Children and the Media Essay

Submitted By abigail-landry
Words: 1785
Pages: 8

Children and the Media We live in a world and society that revolves around media, now more than ever. Children are inundated with violent images due to media surrounding them consistently throughout their everyday lives. Children are progressively becoming more aggressive as each generation progresses. Some believe that this is in direct correlation to violence becoming more prominent throughout the media. Most of the research that has been done has focused on the idea that viewing violence in the media makes children more violent. The public sometimes misinterprets this issue to the question of whether viewing media violence causes violence. The real question is however, whether viewing violence contributes to the likelihood that an overexposed child will commit violence or if the severity of the violence is increased when it is committed. Every child learns and interprets things differently, this includes what they see on television, movies and video games. Most children partake in observational learning, which is when a child learns by imitating what they see. Observational learning is sometimes also referred to as modeling, shaping, and vicarious reinforcement. While it can take place at any point in life, it tends to be the most common during childhood. There are many main factors that influence observational learning. However, involving the media, children are more likely to imitate people/characters who receive awards for their violent behavior and people/characters who are admired and glamorized. (Levin)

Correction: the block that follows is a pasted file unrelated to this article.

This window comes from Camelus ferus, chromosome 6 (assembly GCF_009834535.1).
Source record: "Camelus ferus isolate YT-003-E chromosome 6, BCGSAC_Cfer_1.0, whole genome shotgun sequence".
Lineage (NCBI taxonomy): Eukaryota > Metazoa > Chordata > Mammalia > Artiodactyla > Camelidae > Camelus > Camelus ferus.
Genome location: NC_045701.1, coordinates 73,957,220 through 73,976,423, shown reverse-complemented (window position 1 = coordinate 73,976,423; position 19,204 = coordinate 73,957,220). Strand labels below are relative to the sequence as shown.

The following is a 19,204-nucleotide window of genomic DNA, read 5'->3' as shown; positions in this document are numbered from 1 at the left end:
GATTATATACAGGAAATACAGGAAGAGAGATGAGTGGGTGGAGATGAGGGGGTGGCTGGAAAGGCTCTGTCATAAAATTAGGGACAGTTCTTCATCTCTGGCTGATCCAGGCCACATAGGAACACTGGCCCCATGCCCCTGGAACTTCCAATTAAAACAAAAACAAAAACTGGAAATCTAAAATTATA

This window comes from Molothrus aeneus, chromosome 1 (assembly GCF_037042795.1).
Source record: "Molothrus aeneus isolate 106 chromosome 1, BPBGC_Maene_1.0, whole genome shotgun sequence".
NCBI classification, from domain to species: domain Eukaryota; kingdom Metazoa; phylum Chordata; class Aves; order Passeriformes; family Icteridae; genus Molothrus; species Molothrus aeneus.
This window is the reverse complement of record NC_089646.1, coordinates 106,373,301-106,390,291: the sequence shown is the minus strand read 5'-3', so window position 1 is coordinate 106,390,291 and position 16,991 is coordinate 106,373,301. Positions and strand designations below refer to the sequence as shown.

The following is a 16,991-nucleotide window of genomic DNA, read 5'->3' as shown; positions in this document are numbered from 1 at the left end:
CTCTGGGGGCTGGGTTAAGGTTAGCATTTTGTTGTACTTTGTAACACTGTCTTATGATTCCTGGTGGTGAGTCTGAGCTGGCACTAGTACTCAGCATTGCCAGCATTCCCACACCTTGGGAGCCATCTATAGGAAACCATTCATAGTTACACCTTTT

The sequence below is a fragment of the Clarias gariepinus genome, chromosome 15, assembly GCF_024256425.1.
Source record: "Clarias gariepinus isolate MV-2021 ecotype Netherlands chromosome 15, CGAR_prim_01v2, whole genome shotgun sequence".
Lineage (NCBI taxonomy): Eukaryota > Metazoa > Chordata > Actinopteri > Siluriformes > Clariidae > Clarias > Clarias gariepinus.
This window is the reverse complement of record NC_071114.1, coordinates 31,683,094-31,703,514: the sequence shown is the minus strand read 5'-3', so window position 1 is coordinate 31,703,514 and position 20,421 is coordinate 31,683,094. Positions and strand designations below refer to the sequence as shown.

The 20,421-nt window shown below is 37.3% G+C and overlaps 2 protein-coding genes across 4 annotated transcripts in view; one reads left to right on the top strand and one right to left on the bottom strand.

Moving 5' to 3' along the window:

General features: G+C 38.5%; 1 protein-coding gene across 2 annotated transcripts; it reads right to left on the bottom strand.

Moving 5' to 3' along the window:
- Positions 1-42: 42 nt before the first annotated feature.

Another commonly discussed psychological process involving media violence is desensitization. Desensitization is the diminished emotional responsiveness to a negative or aversive stimulus after repeated exposure to it. Children under seven years of age have a hard time distinguishing between fantasy and reality. When young children see somebody stabbed, shot, raped, tortured, or murdered on television, to them it is as though it were actually happening. They use what they have learned from a fictional show about good guys and bad guys and about weapons and fighting to interpret something they hear about real-world violence. (Waheed) Imagine having a child under seven watch a “splatter” movie/show, learning to relate to and ‘connect’ with a character for the first part of the movie/show and then in the last part watch vulnerably as that new ‘friend’ is hunted down and brutally murdered. To the child, this is the psychological equivalent of letting a child play with a friend that was recently introduced to them, and then severely hurting the friend right in front of the child. Age eight is usually the age in which children can differentiate fantasy and reality. Experts call this turning point the “age of reason”. (Glicken) Although children this age grasp the concept of special effects, their brains are still not mature enough to handle realistic depictions of violence. They do not make logical casual connections. Children focus on the action and excitement of the fighting. Also, they only focus on one aspect at a time, and not the big picture. Children’s thinking is more like a series of separate slides rather than like a movie or a show. They do not look at the whole picture- like the context for the fighting, why there is fighting and what may be the potential outcomes. While watching violence, children focus on the dramatic, concrete aspects of the situation- not the more abstract concepts underlying the problem. The fighting and the weapons are what children are fascinated by, not the fundamental issue in the story being told. Television is a form of media that surrounds us in our everyday lives. There are televisions everywhere; in our homes, restaurants, waiting rooms, etc. With thousands of channels, commercials and the “On Demand” feature, children are bound to be